Since the pandemic took hold in March 2020, the UK public has subtly shifted their approach to home cleaning. This is according to new data in a report published by Dettol earlier this year.
The report focuses on a three-month period from March to May 2020. Using Google Keyword Planner data, it analyses search engine terms that soared – and regressed – in popularity.
The results make for interesting reading. We all spent less time looking for information on non-essential household chores (how to get rid of mould; take care of wax; clean burnt irons and so on) and more time trying to figure out how to deep clean our homes and electronic appliances.
The reason for this shift is, of course, COVID-19, which made a burnt iron seem like the last thing in the world to worry about. Suddenly, an unclean home appeared to be a recipe for disaster – a potential breeding ground for harmful germs.
With this in mind, we’re going to dissect the most interesting findings from the report in the article to follow, so stay tuned to learn more.
What key areas should I watch out for when cleaning and disinfecting?
The Dettol report does a great job of talking about what you should do to keep your home hygienic – and what’s surprising is just how innocuous many of these chores seem.
- Firstly, take your shoes off when you come indoors to prevent the spread of bacteria throughout the home. This is a simple yet hygienic trick you can start using today.
- Next, wash your hands when you go inside. Your hands are germ carriers, and dirty hands spread germs quickly. So get into the habit of running them under soap and water, or using a hand gel.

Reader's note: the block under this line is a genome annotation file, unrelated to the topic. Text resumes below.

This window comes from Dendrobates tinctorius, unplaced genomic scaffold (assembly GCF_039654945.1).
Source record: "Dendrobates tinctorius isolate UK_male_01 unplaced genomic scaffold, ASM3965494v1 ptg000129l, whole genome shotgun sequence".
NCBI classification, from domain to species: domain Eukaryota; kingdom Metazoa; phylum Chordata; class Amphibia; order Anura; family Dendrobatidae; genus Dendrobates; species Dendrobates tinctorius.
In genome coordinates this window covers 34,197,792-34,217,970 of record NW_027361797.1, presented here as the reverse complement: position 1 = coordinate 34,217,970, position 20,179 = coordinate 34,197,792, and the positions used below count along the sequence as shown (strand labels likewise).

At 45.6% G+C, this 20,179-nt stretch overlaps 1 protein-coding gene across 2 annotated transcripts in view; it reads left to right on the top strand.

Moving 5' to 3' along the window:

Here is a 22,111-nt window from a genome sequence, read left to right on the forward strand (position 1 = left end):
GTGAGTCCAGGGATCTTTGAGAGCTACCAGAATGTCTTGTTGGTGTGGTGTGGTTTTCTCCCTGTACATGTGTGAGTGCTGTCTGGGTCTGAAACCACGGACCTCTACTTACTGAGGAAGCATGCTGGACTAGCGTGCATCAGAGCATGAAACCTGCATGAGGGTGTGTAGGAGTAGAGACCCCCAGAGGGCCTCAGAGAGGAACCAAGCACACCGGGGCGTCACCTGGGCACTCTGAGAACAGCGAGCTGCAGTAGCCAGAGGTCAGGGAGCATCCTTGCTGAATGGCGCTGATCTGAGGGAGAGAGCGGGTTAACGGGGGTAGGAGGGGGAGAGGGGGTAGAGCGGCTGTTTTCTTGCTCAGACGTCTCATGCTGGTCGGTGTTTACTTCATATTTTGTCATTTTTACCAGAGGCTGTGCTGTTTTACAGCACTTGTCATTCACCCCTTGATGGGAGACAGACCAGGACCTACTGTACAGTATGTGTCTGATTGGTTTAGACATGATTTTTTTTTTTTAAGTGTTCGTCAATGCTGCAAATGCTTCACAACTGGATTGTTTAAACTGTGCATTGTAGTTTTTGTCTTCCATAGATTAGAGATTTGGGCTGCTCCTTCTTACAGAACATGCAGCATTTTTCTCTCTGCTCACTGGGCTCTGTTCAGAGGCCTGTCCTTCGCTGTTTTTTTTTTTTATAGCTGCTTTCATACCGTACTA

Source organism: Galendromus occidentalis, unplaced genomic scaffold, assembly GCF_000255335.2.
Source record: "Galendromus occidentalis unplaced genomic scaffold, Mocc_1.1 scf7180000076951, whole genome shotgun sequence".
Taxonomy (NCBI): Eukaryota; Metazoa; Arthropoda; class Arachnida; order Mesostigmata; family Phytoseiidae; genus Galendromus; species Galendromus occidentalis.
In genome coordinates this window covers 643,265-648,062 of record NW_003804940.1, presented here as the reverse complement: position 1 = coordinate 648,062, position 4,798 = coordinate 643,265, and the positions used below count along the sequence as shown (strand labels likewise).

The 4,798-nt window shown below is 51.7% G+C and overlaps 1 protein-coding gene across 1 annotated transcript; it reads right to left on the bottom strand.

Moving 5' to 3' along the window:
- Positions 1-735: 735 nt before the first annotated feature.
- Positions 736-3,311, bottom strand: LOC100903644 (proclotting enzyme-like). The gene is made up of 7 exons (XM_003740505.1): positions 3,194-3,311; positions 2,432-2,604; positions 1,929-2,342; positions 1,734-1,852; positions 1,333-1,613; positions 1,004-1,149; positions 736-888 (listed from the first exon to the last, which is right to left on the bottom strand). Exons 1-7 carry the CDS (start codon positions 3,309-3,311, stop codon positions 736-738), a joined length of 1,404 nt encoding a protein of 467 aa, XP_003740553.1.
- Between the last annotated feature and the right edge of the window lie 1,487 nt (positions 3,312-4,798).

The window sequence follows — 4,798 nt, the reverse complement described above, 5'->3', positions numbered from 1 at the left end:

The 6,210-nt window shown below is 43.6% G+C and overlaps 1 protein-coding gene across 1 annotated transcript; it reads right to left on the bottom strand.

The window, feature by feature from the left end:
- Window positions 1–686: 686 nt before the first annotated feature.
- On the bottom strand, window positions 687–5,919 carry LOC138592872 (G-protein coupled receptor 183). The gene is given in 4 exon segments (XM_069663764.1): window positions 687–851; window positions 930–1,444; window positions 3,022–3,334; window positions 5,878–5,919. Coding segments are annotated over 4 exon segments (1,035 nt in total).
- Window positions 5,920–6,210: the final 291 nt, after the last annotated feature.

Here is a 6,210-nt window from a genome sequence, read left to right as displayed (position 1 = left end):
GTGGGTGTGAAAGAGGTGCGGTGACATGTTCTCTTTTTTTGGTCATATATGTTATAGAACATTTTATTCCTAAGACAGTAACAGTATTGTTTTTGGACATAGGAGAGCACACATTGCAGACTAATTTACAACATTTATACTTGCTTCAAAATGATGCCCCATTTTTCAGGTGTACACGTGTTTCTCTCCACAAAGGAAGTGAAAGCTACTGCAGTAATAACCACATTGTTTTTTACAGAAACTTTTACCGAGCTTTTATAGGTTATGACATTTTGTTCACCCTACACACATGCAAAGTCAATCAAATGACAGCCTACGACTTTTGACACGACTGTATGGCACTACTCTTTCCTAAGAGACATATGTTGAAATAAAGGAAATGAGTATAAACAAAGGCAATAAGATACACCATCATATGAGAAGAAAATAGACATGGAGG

- From here, you want to take an antibacterial wipe to the surfaces that you touch most often. These are going to be:
- Door handles
- The toilet flush
- The kitchen door handle
- Cupboard door handles
- Light switches
- Food preparation areas
- You also want to get into the habit of regularly washing towels that people are sharing in the house, including dish towels.
By cleaning your hands, and disinfecting surfaces you regularly touch, you’re doing most of the work. Have this routine in place and you won’t need to worry about too much else. It won’t hurt to take a wipe to your phone or your laptop, but provided your hands are washed regularly, and no one else is touching these devices, you’re going to be fine.
In the end, it’s the small and innocuous areas of the home that are actually the dirtiest.
Is deep cleaning important?
Deep cleaning is one trend that has seen a sharp rise in interest. Understandably, we want to make sure our home is hygienic, and deep cleaning seems like the reasonable solution.
But in actual fact, the report suggests you’re better off focusing on the tasks mentioned in the point above, and saving a deep clean for the day you’re having a guest over.
A deep clean might see you scrub the floors and wash sofa covers, but these aren’t actually the touchpoints that are likely to get you ill.
What have we learned then? Well, first and foremost, the UK public cares about hygiene. But if the report illustrates anything, it’s that big, extravagant deep cleans aren’t all that effective. In reality, it’s the everyday disinfection routine – of the little things – that really helps.